It's laughably simple to buy thousands of cheap, plausible Facebook identities


#1

Originally published at: https://boingboing.net/2018/05/17/abundant-low-quality.html


#2

An interesting investment idea, build lots of fake FB accounts with the full knowledge that you can later sell them, and the more content you put on them (over a longer period) makes them more valuable because they are “more real.”


#3

It’s laughably simple to buy thousands of cheap, plausible Facebook identities

Also laughable: That the Zuck isn’t in jail for knowingly aiding the throwing over our general election in 2016.

I’m laughing right now!

#deletefacebook


#4

The real name policy on FB isn’t very strictly enforced, so this really shouldn’t be a surprise.


#5

Yea, but each one would take a few hours’ work, to be any good. At 13 clams, it’s not worth the effort.


#6

  


#7

Twitter is a hate machine. But it’s not just because accounts are anonymous, it’s because the accounts are anonymous, posting costs nothing, and the conversation is essentially unmoderated. All three factors combine to make an Internet cesspit.

BoingBoing learnt this lesson long ago, the hard way as I recall.


#8

How else are stock people photos going to get jobs?


#9

I did this years ago as an experiment. My character was Mongolian and wasn’t hard to amass the maximum “friends” - took 2-3 days I believe. Facebook had a control, probably still does, to limit the number of friend requests sent in a certain span of time. The penalty was short periods of suspension. After establishing my character in Mongolia I had them migrate to an American college and replaced all the Mongolians with Americans. Then deleted the account. Along with a political weaponization, these fake accounts can be used by brands for marketing or research, or by predators on social dating sites that require a “real life” Facebook account to register.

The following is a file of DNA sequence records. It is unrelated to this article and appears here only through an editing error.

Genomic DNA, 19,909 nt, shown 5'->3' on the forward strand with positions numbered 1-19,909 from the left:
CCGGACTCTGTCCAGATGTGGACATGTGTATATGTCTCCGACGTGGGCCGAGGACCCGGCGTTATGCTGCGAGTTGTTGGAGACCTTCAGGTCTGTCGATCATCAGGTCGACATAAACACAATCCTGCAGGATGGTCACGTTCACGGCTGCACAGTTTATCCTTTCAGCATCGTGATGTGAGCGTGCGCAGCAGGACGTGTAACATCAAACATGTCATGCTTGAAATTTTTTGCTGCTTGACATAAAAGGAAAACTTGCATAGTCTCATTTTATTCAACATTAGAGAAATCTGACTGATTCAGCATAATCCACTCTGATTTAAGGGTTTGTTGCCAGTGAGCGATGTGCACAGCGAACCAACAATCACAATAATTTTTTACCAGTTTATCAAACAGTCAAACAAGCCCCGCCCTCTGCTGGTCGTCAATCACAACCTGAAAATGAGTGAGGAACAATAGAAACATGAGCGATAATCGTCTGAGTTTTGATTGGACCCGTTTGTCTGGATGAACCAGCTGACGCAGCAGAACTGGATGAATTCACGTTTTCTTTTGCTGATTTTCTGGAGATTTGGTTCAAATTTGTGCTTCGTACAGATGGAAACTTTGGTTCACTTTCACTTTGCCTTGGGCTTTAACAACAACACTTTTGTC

#10

There we go, much better.


#11

The number of fake accounts on Facebook is ridiculous, and deeply calls into question all the monthly active user metrics that Facebook likes to boast about. Counting just the fake accounts that Facebook found, they deleted half a billion of them in the first quarter of this year:

Figure they’re finding only one in three fake accounts (reasonable since they’re using robots to find them and the fake accounts are being manufactured by humans so they look real), means there have to be something like a billion undeleted fake accounts, nearly half their total active userbase.


#12

I have an account that I use just for ‘social login’–fictional name, no content, no connections, attached to otherwise unused gmail account. FB has never questioned it.


#13


#14

Another shitty aspect of the real names policy is that it presents the illusion of people being realer than in other online settings. Social media is great for what it is, which is not trustworthy masses made of unique opinion-havers. It’s not a problem that there are massive amounts of fake accounts, sock-puppets and the like (I mean, yea, do what you can) the problem arises when we are lulled into thinking it’s not, and start trusting it’s mobs.


#15

Well put!

I feel like it’s a huge problem when governments, mass media or political operatives equate “telling lies on social media” with “hacking an election” and people feverishly repeat and support the meme.

That message is pretty clearly intended to create popular support for censorship of emergent media by politicians. It’s not subtle.

I like your message better - it seems to me that you’re saying social media is not a fount of truth and wisdom, therefore building your political opinions from such a source is probably stupid and potentially self-destructive.


#16

Don’t forget the Brexit vote in the UK. Why do you think he doesn’t want to come over here?


#17

The real name policy was always about improving data quality for advertisers. I think it’s pretty obvious that the well being of Facebook’s users is regarded as harmful to the business.


#18

Right. It’s hacking something (the collective half-consciousness?), but not the election. I happened to be browsing my server logs at work the other day and at least half our traffic is Russian script-kiddies just tacking the likely directories of known-to-be-vulnerable wordpress plugins onto urls. We block IP addresses where we can, but we still report those numbers to our funders as unique visitors :slight_smile:

We’ve all grown accustomed to adjusting for inflation when seeing dollar amounts for historical costs. We need a meme (in the general sense) similar to that reaction when reading about social media support for ideas.

To me, all this points to the need for a Renaissance of responsible journalism, hopefully of the model of Propublica, but I won’t hold my breath.


#19

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